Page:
Water and Moisture with Cabinetry:  Never hang a wet dishcloth or dish towel over any cabinet doors or fronts. Eventually, the moisture will cause permanent damage to your door. Do not leave any standing water, moisture, or liquids inside cabinet cases or on drawer bottoms. Again, all spills should be cleaned up right when they occur, as water, liquids, or moisture and cabinets do not go well together.

Wet cabinets with soapy sudsy water on them, sponge jammed behind cabinet handle.

Touching Cabinet Fronts:  Touching cabinet fronts will eventually contaminate the cabinet finish from hand oils, showing visible fingerprints that can’t be wiped off without deeper intervention. This can happen on all cabinet substrates/types but is especially true for matte and dark cabinet finishes which can contaminate in a matter of a few months from touching them. Your decorative handle hardware is there to protect your cabinets from touching, so use them to avoid any hand contact.

Brass or Silver Cleaners on Hardware:  These are not recommended for cleaning your cabinet handles, knobs, drawer slides, or decorative hardware. Some of these cleaning solutions contain harsh chemicals that can permanently damage the finish on your hardware.

Magic Eraser:  Do not use a magic eraser or a melamine sponge on cabinets or countertops. This includes your cabinet doors/fronts, hardware, hinges, glides, or interiors. When a magic eraser is wet it’s equivalent to a 3000 – 5000 grit sandpaper, so this is never recommended.

Cleaners or Abrasives:  Avoid using harsh detergents, or cleaners containing ammonia, silicone, or bleach additives. Never use abrasive cleaners, scouring pads, wipes (antibacterial or any kind), or powdered cleaners on any type of cabinetry or countertops.

Furniture Waxes or Polishes:  It’s important not to use any furniture wax or furniture polish on your cabinetry. These products will contaminate or mar your factory finish or top coat.

Self-Cleaning Appliances:  Self-cleaning appliances create a great deal of heat during the cleaning process, and residual heat or heat escaping through seals or gaskets can cause major damage to your cabinets. This feature heats the oven far beyond normal cooking temperatures, around ~470° Celsius [~878 Fahrenheit], and this excessive heat is terrible for cabinetry and laminate countertops. Therefore, we don’t recommend using the Self-Cleaning feature on an oven or any heat-omitting appliance.

If you do decide to use this feature, it’s always recommended to pull the range/stove/oven out a minimum of 12” out from the wall. It’s also recommended to completely remove upper, lower doors and drawers that are directly beside the appliance while the self-cleaning feature is in use.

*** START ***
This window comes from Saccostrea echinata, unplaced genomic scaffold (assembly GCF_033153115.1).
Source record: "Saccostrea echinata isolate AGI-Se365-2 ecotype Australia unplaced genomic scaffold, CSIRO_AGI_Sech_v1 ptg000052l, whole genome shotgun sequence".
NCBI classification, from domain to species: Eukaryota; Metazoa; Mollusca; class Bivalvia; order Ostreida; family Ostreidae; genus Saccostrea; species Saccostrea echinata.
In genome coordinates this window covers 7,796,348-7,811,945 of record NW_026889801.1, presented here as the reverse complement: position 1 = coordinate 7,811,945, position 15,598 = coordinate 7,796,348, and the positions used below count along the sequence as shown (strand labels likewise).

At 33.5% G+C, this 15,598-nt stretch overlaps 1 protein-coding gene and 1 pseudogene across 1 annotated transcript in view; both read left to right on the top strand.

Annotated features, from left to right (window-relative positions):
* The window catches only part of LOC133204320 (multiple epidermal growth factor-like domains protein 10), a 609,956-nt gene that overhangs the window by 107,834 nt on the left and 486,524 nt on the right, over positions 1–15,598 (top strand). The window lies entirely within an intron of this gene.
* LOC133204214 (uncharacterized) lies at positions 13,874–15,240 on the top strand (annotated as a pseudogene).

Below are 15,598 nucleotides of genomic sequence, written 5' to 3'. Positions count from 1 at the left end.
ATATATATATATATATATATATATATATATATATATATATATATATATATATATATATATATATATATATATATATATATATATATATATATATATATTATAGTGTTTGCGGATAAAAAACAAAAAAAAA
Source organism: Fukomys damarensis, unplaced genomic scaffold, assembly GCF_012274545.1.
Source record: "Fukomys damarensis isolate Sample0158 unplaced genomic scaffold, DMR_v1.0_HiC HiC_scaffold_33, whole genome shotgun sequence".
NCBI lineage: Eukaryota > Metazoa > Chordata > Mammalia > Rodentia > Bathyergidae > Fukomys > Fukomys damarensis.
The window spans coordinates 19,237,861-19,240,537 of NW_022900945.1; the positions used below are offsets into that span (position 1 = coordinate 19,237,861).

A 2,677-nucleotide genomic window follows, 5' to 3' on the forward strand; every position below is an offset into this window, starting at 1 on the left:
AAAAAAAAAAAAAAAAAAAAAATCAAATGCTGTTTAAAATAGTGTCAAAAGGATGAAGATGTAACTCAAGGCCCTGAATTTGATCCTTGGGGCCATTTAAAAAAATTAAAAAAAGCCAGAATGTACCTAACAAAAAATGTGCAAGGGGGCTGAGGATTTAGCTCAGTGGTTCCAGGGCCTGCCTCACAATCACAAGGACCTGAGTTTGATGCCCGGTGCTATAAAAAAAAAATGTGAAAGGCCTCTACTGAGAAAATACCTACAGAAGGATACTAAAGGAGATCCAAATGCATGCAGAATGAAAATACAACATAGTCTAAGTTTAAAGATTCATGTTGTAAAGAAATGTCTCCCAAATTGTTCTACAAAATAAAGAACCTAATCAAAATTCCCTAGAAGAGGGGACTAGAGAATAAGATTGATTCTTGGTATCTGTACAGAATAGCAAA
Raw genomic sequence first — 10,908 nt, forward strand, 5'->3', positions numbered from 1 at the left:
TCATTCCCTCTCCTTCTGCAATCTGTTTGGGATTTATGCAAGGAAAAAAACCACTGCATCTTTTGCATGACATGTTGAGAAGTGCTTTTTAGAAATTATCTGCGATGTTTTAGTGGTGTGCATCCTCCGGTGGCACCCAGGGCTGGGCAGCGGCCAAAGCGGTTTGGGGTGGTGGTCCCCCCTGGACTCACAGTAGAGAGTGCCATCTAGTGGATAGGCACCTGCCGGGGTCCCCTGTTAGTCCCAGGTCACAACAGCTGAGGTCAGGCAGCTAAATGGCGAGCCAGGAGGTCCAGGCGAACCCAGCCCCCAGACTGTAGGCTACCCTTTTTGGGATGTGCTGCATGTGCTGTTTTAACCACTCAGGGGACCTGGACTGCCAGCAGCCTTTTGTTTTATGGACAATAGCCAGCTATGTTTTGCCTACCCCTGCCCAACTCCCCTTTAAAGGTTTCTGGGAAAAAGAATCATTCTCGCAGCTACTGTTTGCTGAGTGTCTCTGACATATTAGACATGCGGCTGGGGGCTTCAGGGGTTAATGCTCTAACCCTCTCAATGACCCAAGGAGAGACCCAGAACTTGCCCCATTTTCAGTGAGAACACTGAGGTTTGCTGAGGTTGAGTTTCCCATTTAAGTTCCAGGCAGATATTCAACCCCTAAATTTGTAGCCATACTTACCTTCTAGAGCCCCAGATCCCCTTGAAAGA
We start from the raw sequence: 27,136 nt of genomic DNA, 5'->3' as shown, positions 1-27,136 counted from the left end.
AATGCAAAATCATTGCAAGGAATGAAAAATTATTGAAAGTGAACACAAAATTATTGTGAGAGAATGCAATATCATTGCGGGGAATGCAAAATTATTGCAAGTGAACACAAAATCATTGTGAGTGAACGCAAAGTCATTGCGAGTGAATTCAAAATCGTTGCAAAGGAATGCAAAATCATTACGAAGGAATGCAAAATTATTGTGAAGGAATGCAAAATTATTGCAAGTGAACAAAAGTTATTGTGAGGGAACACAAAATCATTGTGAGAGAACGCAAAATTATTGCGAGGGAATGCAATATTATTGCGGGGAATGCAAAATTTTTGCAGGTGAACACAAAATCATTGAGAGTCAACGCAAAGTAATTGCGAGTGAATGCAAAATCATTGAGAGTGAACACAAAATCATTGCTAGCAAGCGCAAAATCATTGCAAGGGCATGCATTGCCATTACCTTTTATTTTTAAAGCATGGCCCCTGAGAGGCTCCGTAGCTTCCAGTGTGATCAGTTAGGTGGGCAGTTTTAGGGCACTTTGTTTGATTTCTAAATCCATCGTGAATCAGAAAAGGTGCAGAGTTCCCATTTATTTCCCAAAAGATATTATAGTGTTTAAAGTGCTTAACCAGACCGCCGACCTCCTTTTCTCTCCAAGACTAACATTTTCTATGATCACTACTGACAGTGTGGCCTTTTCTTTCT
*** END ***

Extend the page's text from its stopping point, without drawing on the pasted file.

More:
A stainless-steel kitchen aid range with white shaker cabinets.

Appliance experts are seeing a shift away from the high-heat self-cleaning option, as some manufacturers are adding a new additional Steam Cleaning option in certain models, also known as Low-Temperature Cleaning. This new steam cleaning feature offers a chemical-free, shorter, odourless experience that uses less power, perfect for intermittent cleaning. Some appliance experts feel that appliance manufacturers will eventually be fully switching over to the steam cleaning/low-temperature cleaning option in the future, but time will tell.      

Steam and Heat Releasing Appliances:  Appliances that release heat and steam will damage your cabinetry if placed too close. Small appliances such as air fryers, kettles, coffee makers, pressure cookers (instant pot), toaster ovens, and any countertop appliances that produce excess heat and steam should be pulled out beyond the upper cabinetry so that steam does not touch the cabinet fronts or cases/boxes. Click here for more information on the impacts of heat and steam on cabinets.

For some cabinet types like Thermofoil or Melamine/Laminate, it’s recommended that a filler or heat shield be installed between any door and drawer front and a range/stove/oven. Failure to do so will void your warranty, therefore, it’s recommended to consult and plan your dream kitchen with a Professional Kitchen Designer.  


This routine maintenance will keep your cupboards looking good, enhances functionality, and prolong their life. Wipe up spills and standing water right away. Don’t let things go uncleaned for too long, as this will cause future difficulties. Your cabinets aren’t maintenance-free, and any moving parts will require adjustments. Avoid exposure from excessive heat and water. Kitchens are one of the most used areas of the home, so it’s important to invest the time to keep them clean and adjusted to protect your investment.


Here are some additional helpful articles to check out: